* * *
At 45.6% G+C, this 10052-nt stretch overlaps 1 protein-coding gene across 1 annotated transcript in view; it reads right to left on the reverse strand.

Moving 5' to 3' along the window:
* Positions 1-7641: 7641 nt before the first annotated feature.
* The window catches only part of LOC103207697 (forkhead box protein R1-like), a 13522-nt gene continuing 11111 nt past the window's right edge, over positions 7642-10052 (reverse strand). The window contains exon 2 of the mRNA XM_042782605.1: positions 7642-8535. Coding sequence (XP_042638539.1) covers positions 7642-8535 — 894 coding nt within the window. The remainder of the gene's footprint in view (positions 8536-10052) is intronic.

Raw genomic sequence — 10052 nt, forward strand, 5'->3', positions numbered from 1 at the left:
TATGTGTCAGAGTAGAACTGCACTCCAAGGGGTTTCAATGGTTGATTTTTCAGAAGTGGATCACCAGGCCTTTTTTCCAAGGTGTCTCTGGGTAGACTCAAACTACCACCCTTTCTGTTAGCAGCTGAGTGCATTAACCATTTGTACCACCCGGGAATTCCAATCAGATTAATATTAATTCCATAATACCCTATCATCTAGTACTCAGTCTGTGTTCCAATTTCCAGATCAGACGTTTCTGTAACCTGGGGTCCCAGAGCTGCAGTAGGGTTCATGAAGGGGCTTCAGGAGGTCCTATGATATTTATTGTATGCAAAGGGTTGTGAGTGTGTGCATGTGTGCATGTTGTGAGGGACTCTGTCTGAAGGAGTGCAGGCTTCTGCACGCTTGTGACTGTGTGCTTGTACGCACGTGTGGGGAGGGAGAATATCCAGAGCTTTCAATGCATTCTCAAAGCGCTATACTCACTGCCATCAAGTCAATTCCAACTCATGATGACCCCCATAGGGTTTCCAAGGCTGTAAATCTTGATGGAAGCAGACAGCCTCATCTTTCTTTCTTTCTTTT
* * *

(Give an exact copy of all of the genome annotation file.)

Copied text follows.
At 45.6% G+C, this 10052-nt stretch overlaps 1 protein-coding gene across 1 annotated transcript in view; it reads right to left on the reverse strand.

Moving 5' to 3' along the window:
* Positions 1-7641: 7641 nt before the first annotated feature.
* The window catches only part of LOC103207697 (forkhead box protein R1-like), a 13522-nt gene continuing 11111 nt past the window's right edge, over positions 7642-10052 (reverse strand). The window contains exon 2 of the mRNA XM_042782605.1: positions 7642-8535. Coding sequence (XP_042638539.1) covers positions 7642-8535 — 894 coding nt within the window. The remainder of the gene's footprint in view (positions 8536-10052) is intronic.

Raw genomic sequence — 10052 nt, forward strand, 5'->3', positions numbered from 1 at the left:
TATGTGTCAGAGTAGAACTGCACTCCAAGGGGTTTCAATGGTTGATTTTTCAGAAGTGGATCACCAGGCCTTTTTTCCAAGGTGTCTCTGGGTAGACTCAAACTACCACCCTTTCTGTTAGCAGCTGAGTGCATTAACCATTTGTACCACCCGGGAATTCCAATCAGATTAATATTAATTCCATAATACCCTATCATCTAGTACTCAGTCTGTGTTCCAATTTCCAGATCAGACGTTTCTGTAACCTGGGGTCCCAGAGCTGCAGTAGGGTTCATGAAGGGGCTTCAGGAGGTCCTATGATATTTATTGTATGCAAAGGGTTGTGAGTGTGTGCATGTGTGCATGTTGTGAGGGACTCTGTCTGAAGGAGTGCAGGCTTCTGCACGCTTGTGACTGTGTGCTTGTACGCACGTGTGGGGAGGGAGAATATCCAGAGCTTTCAATGCATTCTCAAAGCGCTATACTCACTGCCATCAAGTCAATTCCAACTCATGATGACCCCCATAGGGTTTCCAAGGCTGTAAATCTTGATGGAAGCAGACAGCCTCATCTTTCTTTCTTTCTTTT